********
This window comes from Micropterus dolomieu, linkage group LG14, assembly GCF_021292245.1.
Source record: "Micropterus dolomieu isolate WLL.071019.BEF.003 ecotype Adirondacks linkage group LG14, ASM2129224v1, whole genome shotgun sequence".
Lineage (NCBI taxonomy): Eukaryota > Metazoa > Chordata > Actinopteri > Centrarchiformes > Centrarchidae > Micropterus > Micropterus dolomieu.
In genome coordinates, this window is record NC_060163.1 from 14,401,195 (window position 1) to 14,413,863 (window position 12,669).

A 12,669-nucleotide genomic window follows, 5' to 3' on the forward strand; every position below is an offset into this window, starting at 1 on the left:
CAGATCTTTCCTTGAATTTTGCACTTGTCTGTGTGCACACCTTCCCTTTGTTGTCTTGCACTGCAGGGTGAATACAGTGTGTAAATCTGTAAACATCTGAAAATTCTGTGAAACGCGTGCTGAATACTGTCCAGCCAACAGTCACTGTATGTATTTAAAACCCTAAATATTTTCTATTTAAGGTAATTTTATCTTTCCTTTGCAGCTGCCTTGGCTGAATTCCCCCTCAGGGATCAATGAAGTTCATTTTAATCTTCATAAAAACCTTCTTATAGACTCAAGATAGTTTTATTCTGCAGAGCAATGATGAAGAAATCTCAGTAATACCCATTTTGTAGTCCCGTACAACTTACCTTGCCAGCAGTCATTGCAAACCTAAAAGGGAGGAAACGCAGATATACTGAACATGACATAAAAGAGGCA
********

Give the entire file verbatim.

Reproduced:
This window comes from Micropterus dolomieu, linkage group LG14, assembly GCF_021292245.1.
Source record: "Micropterus dolomieu isolate WLL.071019.BEF.003 ecotype Adirondacks linkage group LG14, ASM2129224v1, whole genome shotgun sequence".
Lineage (NCBI taxonomy): Eukaryota > Metazoa > Chordata > Actinopteri > Centrarchiformes > Centrarchidae > Micropterus > Micropterus dolomieu.
In genome coordinates, this window is record NC_060163.1 from 14,401,195 (window position 1) to 14,413,863 (window position 12,669).

A 12,669-nucleotide genomic window follows, 5' to 3' on the forward strand; every position below is an offset into this window, starting at 1 on the left:
CAGATCTTTCCTTGAATTTTGCACTTGTCTGTGTGCACACCTTCCCTTTGTTGTCTTGCACTGCAGGGTGAATACAGTGTGTAAATCTGTAAACATCTGAAAATTCTGTGAAACGCGTGCTGAATACTGTCCAGCCAACAGTCACTGTATGTATTTAAAACCCTAAATATTTTCTATTTAAGGTAATTTTATCTTTCCTTTGCAGCTGCCTTGGCTGAATTCCCCCTCAGGGATCAATGAAGTTCATTTTAATCTTCATAAAAACCTTCTTATAGACTCAAGATAGTTTTATTCTGCAGAGCAATGATGAAGAAATCTCAGTAATACCCATTTTGTAGTCCCGTACAACTTACCTTGCCAGCAGTCATTGCAAACCTAAAAGGGAGGAAACGCAGATATACTGAACATGACATAAAAGAGGCA